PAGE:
On his way to becoming a successful artist, Romare Bearden was a promising varsity baseball player at Boston University, who occasionally played for The Boston Tigers, a Negro League team. Once during his student years, major league talent scouters tried to persuade him to try out for a professional team. He turned down their offer. Playing professional ball would require him to pass for white. A staunch race man in the 1930s, in a pre-Jackie Robinson world, the future artist was not willing to repudiate his blackness in order to play pro-ball.
For the last fifteen years I have been having an intense dialogue in my head with a long-dead historian, Isobel D. Thornley (1893-1941). Isobel is my best frenemy. Two pieces she wrote in 1924 and 1932 remain standard citations for one of my favourite subjects, medieval sanctuary; this is a feat of scholarly longevity that few of her contemporaries can boast. Having dug through the same documents—and benefitted enormously from following in her footsteps—I admire Isobel’s archival diligence and the boldness of her arguments. I also disagree with almost everything she says.
Given his near half-century career, the Romantic-era publisher Joseph Johnson (1738-1809) left behind a notably small archive. We know from a letter he wrote on today’s date in 1799 that he destroyed some of his correspondence and business documents while serving a two-year sentence for seditious libel in King’s Bench Prison (imprisonment was a fate that progressive publishers were all too familiar with during the 1790s). Even allowing for Johnson’s cautious document purge, surely his post-prison years (he continued to publish for nearly a decade after his release) would have generated hundreds if not thousands of letters and accounting notes. Perhaps more of Johnson’s papers will emerge before long, but for now, the two hundred letters held by the Pforzheimer Collection at the New York Public Library, alongside a couple dozen pieces of correspondence flung across various other libraries and private collections in Britain and the United States, comprise the extant Johnson archive.
Newton’s famous remark, “If I have seen further it is by standing on the shoulders of Giants,” is not in his published work, but comes from a letter to a colleague and competitor. In context, it reads simply as an elaborately polite acknowledgment of previous work on optics, especially the work of the recipient of the letter, Robert Hooke.
One evening in mid-October 1764, the young Edward Gibbon sat among the ruins of the Capitol at Rome. The prospect before him must have looked like a Piranesi print–bony cattle grazing on thin grass in the shade of shattered marble columns. It was then and there that he resolved to write the history of the decline and fall of Rome. For Gibbon, the half-millennium between the High Roman Empire and the Early Middle Ages, the era between the mid-3rd and mid-8th century AD which scholars now call Late Antiquity, was marked by an Awful Revolution. Gibbon thought that in the 2nd century AD the empire of Rome comprehended the fairest part of the earth and the most civilised portion of mankind. He shared the confidence of many of his contemporaries that progress was as inevitable as it was desirable; thanks to the steady advance of civilisation and rationality, no people need ever relapse into primitive uncouthness. The Awful Revolution which had caused the fall of the Roman Empire from its high point in the 2nd century was, therefore, a calamity which demanded an explanation. He found one; “I have described,” he wrote, “the triumph of barbarism and religion.”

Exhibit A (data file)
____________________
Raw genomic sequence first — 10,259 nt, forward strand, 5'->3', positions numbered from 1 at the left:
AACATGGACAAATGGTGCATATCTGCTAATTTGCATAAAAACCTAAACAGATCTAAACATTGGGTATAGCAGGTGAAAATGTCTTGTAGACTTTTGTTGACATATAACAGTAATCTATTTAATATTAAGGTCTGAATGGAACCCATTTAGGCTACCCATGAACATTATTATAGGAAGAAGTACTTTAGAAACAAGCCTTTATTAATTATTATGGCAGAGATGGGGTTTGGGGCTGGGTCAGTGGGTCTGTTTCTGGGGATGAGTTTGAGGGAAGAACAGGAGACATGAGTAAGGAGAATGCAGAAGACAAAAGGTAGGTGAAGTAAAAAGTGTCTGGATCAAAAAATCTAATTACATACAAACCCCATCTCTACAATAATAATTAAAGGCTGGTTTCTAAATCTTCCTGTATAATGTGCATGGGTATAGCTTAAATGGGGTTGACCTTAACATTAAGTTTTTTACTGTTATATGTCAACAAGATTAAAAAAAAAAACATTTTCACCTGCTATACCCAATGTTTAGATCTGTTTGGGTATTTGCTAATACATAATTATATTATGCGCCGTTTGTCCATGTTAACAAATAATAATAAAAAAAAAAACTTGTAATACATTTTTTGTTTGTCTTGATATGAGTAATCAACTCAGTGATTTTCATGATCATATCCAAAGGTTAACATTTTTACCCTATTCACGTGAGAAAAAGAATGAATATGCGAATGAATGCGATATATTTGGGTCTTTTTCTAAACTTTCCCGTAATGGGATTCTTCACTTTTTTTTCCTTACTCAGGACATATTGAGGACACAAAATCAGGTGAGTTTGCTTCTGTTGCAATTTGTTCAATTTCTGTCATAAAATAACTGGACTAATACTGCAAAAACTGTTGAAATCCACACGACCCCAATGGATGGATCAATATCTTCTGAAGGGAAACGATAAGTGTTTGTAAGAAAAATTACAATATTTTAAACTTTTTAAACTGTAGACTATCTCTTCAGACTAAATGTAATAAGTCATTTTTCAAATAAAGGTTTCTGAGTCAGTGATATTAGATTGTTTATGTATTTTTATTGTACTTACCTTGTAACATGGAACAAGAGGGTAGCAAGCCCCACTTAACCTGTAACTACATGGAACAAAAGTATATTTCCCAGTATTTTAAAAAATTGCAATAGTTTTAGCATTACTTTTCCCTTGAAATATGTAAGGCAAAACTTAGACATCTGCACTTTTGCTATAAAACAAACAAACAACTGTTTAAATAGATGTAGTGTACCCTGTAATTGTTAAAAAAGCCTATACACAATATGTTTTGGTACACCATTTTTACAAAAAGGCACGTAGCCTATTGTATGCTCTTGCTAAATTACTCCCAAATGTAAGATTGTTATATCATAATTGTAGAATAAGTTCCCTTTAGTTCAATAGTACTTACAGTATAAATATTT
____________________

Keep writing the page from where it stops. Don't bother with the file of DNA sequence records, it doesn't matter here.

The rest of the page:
The crusades are so ubiquitous these days that it is hard to imagine anyone ever forgetting them. People play video games like Assassin’s Creed (starring the Templars) and Crusader Kings II in droves, newsfeeds are filled with images of young men marching around in places like Charlottesville holding shields bearing the old crusader slogan “Deus vult” (God wills it!), and every year books about the crusades are published in their dozens, informing readers about the latest developments in crusader studies. And the news these books deliver from the frontlines of research can come as a bit of shock to our crusades-saturated systems: for the longest time, many historians believe, there was little to no interest in the crusades in the Islamic world. At a time when reminders of the crusades are everywhere, these experts ask us to imagine a world from which memories of Christian holy war had all but vanished.
Imagine that a man comes to the highest office in the land with absolutely no political experience. As a young man, he had arrived in the big city to make his fortune and became one of the richest and most famous men in America by making big deals and taking great risks. Some schemes worked out and others did not. Not long before reaching his lofty office, he undergoes a political and spiritual conversion that makes many suspicious and leads them to question his dedication to the cause.